Recently, there was a big fuss over a list of "diva demands" that the singer Katy Perry made. When she performed in a concert at Australia, she had very specific instructions for her dressing room: "a dressing room draped in cream or soft pink, with two comfortable egg chairs, a 'perspex modern style' coffee table and two 'french ornate style floor lamps." She also had a very specific driver's policy: "chauffeurs must not start a conversation with Katy, stare at her through the rear view mirror, or ask for autographs or pictures, especially while driving."
I've heard of other "diva demands" that celebrities make. For example, I read an article that said that Van Halen demands "a bowl of M&Ms with the brown ones removed" and Cher demands "a separate room for her wigs". Whenever I hear these types of stories about celebrities, I'm more amused than anything else. They're famous, they're rich, and they let their "power" go to their heads a little (or a lot).
But it made me think of what it would be like if "ordinary" workers like me could make demands of their employers. For example, I recently started a new part-time job selling overpriced souvenirs at the Tourist Trap. It made me reflect on all the retail jobs that I've had over the past several years. I wouldn't dare to actually present my retail employers with a list of demands, because I would definitely get in trouble and possibly lose my job. (Either that or I'd be given a list of b.s. reasons why the employers can't or won't fulfill those demands.) But I thought of a few "requests" that I wish I could make.
1. Give me a uniform that actually fits. All the retail jobs that I've had set up very strict dress codes for their employees: no tattoos, no dyed hair, no "inappropriate piercings", no T-shirts that say "This store SUCKS and everyone who shops here is a SUCKER." Dress codes don't bother me, especially because I wore a uniform for twelve years of Catholic school.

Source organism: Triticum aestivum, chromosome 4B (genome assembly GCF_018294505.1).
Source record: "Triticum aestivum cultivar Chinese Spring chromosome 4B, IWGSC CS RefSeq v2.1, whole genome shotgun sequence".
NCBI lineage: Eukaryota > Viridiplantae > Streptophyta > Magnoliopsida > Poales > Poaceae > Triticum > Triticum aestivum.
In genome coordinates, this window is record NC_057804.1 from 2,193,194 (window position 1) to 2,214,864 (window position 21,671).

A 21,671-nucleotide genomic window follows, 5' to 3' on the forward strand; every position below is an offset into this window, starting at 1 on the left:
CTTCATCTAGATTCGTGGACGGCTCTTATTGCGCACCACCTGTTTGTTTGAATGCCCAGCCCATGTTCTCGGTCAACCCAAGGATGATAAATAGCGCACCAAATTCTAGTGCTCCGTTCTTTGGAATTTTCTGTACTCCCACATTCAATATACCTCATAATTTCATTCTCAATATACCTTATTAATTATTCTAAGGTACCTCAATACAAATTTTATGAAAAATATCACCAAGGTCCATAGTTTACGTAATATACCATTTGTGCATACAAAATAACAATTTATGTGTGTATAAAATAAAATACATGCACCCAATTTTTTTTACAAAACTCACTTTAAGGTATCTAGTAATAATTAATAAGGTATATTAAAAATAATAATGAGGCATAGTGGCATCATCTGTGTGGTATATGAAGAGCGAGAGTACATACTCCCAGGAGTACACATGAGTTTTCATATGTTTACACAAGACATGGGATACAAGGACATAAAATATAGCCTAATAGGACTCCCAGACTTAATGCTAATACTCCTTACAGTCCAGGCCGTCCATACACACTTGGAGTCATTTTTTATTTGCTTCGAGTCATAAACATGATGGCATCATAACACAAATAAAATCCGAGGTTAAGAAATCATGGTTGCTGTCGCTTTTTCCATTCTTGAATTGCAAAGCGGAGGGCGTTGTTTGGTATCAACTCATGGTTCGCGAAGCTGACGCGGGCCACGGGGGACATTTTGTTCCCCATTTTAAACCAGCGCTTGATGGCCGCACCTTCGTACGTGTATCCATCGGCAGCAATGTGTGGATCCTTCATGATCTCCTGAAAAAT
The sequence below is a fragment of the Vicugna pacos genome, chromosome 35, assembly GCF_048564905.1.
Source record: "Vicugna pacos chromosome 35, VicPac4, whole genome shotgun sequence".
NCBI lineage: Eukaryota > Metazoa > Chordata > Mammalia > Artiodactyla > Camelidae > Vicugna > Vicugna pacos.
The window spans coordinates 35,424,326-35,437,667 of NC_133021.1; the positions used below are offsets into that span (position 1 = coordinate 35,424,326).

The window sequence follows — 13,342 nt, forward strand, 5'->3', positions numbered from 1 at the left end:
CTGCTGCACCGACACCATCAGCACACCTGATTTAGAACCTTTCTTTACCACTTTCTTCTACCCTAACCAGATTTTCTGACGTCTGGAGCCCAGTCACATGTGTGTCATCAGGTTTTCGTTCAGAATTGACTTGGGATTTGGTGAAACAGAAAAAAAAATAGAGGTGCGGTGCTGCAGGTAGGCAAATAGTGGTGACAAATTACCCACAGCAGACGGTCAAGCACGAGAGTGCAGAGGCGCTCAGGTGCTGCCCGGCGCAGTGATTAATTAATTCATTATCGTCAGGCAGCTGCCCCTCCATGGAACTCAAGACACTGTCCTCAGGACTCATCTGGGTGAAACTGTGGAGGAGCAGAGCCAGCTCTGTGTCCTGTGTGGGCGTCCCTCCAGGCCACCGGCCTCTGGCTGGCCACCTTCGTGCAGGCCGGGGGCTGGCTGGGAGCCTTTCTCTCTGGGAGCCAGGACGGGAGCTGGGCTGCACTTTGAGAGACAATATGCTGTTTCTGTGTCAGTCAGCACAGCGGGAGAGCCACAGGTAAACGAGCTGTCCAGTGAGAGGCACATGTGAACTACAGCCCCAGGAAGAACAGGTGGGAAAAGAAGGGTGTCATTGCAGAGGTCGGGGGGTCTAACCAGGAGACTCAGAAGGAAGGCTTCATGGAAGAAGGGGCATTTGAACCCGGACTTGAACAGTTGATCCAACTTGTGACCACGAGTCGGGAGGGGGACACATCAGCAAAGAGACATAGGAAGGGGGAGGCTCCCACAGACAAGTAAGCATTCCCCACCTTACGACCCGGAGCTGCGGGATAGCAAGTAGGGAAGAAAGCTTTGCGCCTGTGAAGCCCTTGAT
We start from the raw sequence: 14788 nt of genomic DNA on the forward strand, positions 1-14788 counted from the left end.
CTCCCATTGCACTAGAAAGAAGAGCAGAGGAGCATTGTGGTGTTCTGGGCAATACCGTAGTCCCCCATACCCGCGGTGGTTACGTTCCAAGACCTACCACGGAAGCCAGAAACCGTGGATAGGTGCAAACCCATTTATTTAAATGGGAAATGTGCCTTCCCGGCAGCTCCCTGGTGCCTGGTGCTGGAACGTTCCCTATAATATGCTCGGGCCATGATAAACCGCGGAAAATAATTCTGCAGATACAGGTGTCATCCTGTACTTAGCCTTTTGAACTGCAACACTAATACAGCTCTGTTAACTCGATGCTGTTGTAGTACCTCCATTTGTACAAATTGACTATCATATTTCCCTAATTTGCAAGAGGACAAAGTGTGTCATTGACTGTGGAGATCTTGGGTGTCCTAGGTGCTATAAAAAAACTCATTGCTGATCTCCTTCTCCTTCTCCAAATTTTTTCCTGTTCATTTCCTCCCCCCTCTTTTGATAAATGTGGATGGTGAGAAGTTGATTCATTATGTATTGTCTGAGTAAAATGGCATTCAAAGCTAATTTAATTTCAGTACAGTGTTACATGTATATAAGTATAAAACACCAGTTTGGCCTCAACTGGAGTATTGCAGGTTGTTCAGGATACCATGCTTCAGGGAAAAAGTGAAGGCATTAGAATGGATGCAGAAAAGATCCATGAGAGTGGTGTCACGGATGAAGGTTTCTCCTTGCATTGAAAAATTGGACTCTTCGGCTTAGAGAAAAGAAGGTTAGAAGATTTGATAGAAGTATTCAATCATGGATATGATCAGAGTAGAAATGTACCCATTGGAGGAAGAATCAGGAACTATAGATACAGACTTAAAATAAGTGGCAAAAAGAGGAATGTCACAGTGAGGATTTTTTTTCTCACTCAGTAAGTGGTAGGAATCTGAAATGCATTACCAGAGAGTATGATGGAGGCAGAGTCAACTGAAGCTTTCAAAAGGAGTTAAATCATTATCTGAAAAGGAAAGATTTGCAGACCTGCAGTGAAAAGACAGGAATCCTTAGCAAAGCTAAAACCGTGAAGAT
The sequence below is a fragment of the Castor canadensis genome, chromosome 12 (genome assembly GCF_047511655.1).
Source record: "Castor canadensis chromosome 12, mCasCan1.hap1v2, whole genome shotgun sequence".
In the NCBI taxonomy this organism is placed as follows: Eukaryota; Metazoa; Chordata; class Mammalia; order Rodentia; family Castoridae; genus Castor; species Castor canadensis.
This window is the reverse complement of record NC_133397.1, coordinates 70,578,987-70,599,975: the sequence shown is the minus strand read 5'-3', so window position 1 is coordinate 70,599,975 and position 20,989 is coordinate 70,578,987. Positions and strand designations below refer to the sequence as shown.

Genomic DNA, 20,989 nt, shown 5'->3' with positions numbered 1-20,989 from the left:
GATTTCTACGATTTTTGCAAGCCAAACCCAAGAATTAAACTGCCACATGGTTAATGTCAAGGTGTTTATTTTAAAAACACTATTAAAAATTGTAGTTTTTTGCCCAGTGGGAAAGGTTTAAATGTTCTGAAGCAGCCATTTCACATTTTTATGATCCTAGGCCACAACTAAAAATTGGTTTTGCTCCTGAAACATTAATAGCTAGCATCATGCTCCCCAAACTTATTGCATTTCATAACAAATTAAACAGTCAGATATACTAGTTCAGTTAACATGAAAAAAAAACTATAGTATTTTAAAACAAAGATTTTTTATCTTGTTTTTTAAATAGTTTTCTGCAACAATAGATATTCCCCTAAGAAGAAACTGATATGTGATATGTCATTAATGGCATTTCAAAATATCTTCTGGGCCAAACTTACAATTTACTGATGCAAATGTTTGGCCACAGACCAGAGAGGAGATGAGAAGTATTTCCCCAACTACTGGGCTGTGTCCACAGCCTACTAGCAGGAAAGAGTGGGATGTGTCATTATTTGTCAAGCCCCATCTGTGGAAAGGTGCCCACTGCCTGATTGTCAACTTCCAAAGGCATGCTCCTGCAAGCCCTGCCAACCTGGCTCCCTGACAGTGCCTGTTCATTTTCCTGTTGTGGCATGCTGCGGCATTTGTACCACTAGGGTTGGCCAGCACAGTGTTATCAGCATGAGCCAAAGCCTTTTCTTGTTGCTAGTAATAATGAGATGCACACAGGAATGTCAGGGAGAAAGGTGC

But if you're going to make me wear a uniform with the store's logo printed all over it, do you think you could give me a uniform that isn't two or three sizes too big? And also? If you're going to schedule me to work three days in a row, do you think you could give me more than one uniform? That way I won't have to hand wash my uniform every night (I'm not getting paid enough to use the coin-operated laundry machine more than once a week) or make the choice to not wash my uniform and then worry about customers backing away from me and wrinkling their noses, saying, "What's that smell?"
2. Ease up on the pressure about the "add-ons". When you go shopping, do you ever feel slightly annoyed because the cashier or the salesperson tries to get you to "add on" to the purchase by suggesting additional items that you could buy? Or does the cashier ever try to pressure you to sign up for the store credit card?